Following a whistle-blower’s warning, it has been reported the syringe drivers, Graseby MS26 and Graseby MS16A may have caused widespread deaths among elderly patients.
Although NHS officials issued warnings relating to the safety of the devices in the 1990’s, the syringes were permitted to be used until 2015. Jeremy Hunt, the UK Health Secretary has questioned why it took the NHS so long to react when it was common knowledge that the syringes were dangerous. In 1994, NHS Scotland issued a hazard notice warning of the risk of death due to the confusion of the two models and Australia and New Zealand aimed to remove the devices from use in the late 2000’s.
The syringes were used to administer drugs into patient’s bloodstreams over an extended period of time, both doing so at different rates per hour. Incidents occurred of the two different syringe drivers being confused leading to cases of dangerous over-infusion. In some cases, as much as a days dose was being delivered in one hour. In light of these incidences, hazard notices were issued by the Medicines and Healthcare Products Regulatory Agency to ensure that national NHS services were aware of the difference.
The UK held a quarter of the world wide population of the syringes, being an estimated 40,000, the majority of which were being used in primary care and have been linked to overdose-related deaths in Wales, Derbyshire, Cornwall, South Yorkshire, Devon and the Isles of Scilly. The syringes were also referred to in last week’s government inquiry into hundreds of deaths at the Gosport War Memorial Hospital which found that more than 450 patients died after being given diamorphine inappropriately.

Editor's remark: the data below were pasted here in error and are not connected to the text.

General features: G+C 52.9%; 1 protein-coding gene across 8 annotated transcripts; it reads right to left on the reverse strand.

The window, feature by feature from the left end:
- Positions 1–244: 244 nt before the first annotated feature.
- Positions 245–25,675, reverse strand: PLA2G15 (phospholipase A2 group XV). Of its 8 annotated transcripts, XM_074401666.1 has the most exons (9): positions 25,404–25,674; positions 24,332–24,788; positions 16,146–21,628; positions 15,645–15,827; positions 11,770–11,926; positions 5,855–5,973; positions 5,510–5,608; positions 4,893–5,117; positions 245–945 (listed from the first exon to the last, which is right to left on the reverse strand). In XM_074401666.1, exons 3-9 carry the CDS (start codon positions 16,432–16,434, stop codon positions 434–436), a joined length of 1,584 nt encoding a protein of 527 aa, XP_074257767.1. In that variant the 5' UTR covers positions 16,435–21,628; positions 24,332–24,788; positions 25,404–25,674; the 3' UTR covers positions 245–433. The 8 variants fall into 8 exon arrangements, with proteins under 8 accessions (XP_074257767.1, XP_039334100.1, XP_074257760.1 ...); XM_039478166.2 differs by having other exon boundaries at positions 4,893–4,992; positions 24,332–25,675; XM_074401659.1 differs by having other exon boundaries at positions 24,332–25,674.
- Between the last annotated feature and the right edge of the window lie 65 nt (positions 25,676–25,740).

Mr Hunt has urged, “We need to be absolutely certain that the NHS does react as quickly as possible when you have suggestions a piece of equipment is not safe”.
For further information on this report, please see: https://www.bbc.co.uk/news/uk-44593180
Freeths’ Clinical Negligence Solicitors have a national reputation for providing the highest quality advice in light of negligent treatment and the impact of inappropriate over-infusion of medication. If you are concerned about any treatment or medication which you or a loved one have received, please contact one of our national team:-
Siobhan Genever, Director (Nottingham) on 0845 271 6793 or email@example.com
Carolyn Lowe, Partner (Oxford/Milton Keynes) on 0186 578 1019 or firstname.lastname@example.org
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